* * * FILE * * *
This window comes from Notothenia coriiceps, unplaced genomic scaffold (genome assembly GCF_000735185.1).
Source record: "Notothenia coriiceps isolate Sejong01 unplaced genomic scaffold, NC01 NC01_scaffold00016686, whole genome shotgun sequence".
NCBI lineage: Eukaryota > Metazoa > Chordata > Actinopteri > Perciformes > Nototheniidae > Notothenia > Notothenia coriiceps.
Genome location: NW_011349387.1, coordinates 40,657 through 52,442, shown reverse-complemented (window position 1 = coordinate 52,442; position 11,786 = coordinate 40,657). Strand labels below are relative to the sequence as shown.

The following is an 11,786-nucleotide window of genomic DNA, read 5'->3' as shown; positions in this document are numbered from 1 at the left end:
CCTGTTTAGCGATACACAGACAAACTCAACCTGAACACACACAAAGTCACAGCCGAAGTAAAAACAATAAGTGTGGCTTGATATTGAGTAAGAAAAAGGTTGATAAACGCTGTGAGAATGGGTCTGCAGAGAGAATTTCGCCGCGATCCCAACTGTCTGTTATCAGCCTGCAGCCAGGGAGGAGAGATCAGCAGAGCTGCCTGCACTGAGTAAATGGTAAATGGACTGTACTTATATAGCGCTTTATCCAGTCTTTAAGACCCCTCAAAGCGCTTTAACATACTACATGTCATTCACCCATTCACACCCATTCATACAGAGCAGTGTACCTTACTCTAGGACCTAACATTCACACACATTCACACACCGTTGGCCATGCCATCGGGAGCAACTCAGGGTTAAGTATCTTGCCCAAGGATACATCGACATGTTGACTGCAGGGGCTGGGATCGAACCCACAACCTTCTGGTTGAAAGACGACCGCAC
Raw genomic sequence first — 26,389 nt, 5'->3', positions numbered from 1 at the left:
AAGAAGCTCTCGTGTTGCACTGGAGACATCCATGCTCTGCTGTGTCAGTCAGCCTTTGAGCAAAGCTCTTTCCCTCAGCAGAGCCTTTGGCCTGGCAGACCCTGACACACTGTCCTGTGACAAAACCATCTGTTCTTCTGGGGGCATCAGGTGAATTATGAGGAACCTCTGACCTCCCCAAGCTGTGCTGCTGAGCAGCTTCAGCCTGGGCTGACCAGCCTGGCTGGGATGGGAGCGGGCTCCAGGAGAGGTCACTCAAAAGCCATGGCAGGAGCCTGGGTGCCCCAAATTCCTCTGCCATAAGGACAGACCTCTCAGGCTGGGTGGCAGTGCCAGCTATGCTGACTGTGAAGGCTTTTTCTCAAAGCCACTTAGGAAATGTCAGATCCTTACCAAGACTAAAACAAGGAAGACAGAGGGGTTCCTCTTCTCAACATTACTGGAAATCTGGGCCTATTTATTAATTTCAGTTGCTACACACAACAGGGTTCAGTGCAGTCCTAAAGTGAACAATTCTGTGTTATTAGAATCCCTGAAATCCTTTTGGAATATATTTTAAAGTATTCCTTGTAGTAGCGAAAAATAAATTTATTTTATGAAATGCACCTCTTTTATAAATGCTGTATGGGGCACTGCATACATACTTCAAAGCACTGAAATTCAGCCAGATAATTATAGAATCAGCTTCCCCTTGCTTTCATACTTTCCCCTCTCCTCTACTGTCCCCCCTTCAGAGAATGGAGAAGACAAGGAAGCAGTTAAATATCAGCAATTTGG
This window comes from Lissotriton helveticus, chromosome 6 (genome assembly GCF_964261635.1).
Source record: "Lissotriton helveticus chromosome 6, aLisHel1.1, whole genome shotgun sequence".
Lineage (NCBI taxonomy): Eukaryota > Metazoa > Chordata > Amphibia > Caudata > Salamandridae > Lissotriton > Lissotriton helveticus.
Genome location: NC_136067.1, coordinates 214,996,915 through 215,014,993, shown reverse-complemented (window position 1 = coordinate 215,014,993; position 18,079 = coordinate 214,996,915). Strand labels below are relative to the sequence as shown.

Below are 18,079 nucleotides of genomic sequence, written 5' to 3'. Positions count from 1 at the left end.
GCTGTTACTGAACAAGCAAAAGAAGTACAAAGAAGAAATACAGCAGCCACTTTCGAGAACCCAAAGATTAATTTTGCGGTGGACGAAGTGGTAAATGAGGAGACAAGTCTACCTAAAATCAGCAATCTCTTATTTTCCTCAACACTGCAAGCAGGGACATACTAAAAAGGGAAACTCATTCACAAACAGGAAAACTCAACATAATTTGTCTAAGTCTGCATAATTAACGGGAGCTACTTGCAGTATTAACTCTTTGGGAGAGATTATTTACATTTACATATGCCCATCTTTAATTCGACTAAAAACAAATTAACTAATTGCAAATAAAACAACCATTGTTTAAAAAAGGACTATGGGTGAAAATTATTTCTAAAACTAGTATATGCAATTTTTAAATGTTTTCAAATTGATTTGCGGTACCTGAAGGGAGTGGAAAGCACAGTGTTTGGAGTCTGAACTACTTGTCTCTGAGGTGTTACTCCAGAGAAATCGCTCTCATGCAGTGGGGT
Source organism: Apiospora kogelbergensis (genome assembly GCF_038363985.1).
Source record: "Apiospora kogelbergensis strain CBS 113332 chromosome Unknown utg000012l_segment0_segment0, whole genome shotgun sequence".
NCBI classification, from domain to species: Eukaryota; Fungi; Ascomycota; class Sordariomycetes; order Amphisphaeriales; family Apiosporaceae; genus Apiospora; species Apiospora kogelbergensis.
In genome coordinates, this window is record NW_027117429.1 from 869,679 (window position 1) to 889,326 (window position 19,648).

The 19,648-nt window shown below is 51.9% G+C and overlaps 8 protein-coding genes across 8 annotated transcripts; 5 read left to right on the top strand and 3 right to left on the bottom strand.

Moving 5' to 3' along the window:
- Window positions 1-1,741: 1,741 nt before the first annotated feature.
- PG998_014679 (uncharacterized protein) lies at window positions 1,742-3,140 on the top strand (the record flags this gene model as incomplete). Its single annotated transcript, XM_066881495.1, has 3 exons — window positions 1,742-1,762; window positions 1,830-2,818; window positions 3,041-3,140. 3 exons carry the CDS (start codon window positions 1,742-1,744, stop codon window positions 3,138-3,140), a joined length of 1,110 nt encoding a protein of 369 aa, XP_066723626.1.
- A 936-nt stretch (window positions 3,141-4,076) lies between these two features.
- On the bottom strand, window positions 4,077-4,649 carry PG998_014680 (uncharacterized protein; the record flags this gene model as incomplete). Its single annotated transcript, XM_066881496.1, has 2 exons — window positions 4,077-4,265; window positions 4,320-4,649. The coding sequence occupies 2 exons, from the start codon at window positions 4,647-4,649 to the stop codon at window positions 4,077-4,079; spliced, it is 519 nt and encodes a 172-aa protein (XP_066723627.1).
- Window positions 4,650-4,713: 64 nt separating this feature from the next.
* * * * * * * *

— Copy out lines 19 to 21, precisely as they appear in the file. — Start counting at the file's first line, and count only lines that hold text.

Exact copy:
The 19,648-nt window shown below is 51.9% G+C and overlaps 8 protein-coding genes across 8 annotated transcripts; 5 read left to right on the top strand and 3 right to left on the bottom strand.

Moving 5' to 3' along the window:
- Window positions 1-1,741: 1,741 nt before the first annotated feature.